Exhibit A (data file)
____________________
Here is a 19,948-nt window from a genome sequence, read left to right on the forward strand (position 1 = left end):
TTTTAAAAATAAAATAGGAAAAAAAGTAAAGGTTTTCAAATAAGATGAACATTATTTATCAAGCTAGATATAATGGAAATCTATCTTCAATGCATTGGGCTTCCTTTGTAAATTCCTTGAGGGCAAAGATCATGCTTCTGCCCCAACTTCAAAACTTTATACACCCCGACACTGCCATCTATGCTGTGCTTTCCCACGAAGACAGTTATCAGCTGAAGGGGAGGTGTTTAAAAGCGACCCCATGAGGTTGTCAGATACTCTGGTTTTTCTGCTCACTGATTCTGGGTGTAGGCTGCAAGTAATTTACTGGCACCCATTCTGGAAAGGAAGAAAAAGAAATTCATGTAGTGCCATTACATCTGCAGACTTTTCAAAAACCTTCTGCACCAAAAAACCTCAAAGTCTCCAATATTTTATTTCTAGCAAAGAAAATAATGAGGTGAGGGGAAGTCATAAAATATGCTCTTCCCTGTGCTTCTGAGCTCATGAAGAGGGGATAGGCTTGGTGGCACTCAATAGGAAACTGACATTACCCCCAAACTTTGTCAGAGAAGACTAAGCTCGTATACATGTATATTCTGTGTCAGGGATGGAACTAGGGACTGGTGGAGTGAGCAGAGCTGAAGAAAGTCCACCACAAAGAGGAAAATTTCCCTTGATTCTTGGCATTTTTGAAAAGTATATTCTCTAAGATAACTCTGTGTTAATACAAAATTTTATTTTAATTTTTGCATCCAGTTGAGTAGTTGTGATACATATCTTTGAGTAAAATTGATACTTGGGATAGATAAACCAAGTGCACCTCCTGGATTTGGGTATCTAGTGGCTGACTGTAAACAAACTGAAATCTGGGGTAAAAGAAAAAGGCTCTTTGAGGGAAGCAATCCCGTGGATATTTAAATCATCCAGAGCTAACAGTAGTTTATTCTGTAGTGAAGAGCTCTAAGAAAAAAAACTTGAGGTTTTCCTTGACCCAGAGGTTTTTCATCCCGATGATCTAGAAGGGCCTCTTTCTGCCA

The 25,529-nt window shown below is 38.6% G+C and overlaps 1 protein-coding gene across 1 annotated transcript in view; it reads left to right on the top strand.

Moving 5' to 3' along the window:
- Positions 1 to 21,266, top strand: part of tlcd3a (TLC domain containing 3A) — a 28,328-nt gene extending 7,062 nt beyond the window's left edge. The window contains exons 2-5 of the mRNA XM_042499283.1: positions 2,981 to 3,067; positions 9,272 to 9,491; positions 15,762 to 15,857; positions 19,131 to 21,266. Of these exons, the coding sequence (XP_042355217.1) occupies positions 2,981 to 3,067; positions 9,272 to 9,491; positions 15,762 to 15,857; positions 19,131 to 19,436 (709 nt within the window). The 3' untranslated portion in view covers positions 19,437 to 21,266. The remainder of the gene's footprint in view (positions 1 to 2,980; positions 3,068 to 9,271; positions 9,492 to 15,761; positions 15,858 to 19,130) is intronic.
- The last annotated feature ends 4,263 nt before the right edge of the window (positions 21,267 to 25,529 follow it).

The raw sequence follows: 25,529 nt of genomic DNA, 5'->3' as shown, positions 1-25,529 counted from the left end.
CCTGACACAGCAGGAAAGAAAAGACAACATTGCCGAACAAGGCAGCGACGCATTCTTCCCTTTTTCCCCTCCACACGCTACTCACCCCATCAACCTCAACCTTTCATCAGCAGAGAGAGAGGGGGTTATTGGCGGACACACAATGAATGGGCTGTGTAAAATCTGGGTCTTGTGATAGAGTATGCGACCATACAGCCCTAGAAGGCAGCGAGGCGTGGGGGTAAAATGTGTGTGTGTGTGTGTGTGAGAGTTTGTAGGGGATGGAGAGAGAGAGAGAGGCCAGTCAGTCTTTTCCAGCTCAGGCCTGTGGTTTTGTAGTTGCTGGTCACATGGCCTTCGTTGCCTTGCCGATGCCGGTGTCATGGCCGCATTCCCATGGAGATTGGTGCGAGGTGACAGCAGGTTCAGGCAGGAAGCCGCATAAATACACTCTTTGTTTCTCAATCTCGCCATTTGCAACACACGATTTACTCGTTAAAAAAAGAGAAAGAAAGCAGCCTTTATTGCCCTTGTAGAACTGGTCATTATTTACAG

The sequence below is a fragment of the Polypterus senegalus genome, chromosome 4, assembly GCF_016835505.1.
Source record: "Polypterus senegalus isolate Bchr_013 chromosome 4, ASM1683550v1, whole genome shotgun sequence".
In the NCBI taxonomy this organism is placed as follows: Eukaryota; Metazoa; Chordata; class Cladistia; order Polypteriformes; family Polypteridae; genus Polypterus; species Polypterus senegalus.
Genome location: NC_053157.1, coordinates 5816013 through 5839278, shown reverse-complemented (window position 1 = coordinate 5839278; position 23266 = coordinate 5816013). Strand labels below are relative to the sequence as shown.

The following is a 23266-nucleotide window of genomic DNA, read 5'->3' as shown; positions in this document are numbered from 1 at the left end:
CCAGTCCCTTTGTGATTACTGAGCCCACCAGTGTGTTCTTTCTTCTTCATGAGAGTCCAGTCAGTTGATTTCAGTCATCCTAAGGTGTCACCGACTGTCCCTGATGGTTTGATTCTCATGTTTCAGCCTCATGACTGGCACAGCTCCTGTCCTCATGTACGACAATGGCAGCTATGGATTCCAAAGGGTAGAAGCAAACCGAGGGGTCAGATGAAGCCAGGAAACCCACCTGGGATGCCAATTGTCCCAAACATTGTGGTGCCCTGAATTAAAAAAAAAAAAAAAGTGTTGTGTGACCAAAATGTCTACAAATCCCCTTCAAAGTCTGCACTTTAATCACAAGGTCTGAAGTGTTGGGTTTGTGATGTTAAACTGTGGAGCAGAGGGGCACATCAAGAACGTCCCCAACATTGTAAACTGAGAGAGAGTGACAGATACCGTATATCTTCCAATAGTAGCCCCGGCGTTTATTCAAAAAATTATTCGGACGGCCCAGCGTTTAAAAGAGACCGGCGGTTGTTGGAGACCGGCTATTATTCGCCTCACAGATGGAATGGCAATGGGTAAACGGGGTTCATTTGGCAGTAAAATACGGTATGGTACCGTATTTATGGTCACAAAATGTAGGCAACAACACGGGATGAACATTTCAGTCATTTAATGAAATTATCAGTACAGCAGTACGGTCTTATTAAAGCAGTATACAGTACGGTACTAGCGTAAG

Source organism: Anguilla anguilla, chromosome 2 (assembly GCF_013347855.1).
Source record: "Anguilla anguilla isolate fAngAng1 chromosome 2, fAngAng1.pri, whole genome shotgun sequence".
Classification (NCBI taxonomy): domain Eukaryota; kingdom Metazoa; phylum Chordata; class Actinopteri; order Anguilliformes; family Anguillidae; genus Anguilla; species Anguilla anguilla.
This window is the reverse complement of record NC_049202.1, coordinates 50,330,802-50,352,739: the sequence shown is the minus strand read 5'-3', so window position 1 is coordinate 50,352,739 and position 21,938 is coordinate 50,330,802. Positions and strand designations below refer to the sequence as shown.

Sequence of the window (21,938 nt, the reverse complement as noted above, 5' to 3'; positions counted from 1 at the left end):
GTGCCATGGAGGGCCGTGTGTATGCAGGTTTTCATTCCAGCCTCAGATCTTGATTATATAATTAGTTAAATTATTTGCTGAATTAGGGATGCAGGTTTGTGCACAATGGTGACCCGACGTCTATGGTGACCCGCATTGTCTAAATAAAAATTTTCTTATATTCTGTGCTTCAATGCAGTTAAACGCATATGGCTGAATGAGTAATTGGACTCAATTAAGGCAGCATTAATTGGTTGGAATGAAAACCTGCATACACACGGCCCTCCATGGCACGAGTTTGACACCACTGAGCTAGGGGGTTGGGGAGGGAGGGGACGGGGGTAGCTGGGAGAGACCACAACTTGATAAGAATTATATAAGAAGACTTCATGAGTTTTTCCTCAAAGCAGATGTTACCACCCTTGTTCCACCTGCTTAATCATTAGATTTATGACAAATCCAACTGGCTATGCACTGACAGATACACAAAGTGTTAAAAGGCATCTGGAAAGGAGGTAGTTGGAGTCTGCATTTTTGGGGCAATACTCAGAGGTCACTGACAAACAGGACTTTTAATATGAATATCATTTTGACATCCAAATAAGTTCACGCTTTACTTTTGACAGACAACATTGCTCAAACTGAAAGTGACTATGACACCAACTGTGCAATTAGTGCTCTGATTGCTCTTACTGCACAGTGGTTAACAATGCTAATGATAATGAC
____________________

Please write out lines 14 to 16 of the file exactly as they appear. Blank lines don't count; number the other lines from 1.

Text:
CCAGTCCCTTTGTGATTACTGAGCCCACCAGTGTGTTCTTTCTTCTTCATGAGAGTCCAGTCAGTTGATTTCAGTCATCCTAAGGTGTCACCGACTGTCCCTGATGGTTTGATTCTCATGTTTCAGCCTCATGACTGGCACAGCTCCTGTCCTCATGTACGACAATGGCAGCTATGGATTCCAAAGGGTAGAAGCAAACCGAGGGGTCAGATGAAGCCAGGAAACCCACCTGGGATGCCAATTGTCCCAAACATTGTGGTGCCCTGAATTAAAAAAAAAAAAAAAGTGTTGTGTGACCAAAATGTCTACAAATCCCCTTCAAAGTCTGCACTTTAATCACAAGGTCTGAAGTGTTGGGTTTGTGATGTTAAACTGTGGAGCAGAGGGGCACATCAAGAACGTCCCCAACATTGTAAACTGAGAGAGAGTGACAGATACCGTATATCTTCCAATAGTAGCCCCGGCGTTTATTCAAAAAATTATTCGGACGGCCCAGCGTTTAAAAGAGACCGGCGGTTGTTGGAGACCGGCTATTATTCGCCTCACAGATGGAATGGCAATGGGTAAACGGGGTTCATTTGGCAGTAAAATACGGTATGGTACCGTATTTATGGTCACAAAATGTAGGCAACAACACGGGATGAACATTTCAGTCATTTAATGAAATTATCAGTACAGCAGTACGGTCTTATTAAAGCAGTATACAGTACGGTACTAGCGTAAG

Source organism: Anguilla anguilla, chromosome 2 (assembly GCF_013347855.1).
Source record: "Anguilla anguilla isolate fAngAng1 chromosome 2, fAngAng1.pri, whole genome shotgun sequence".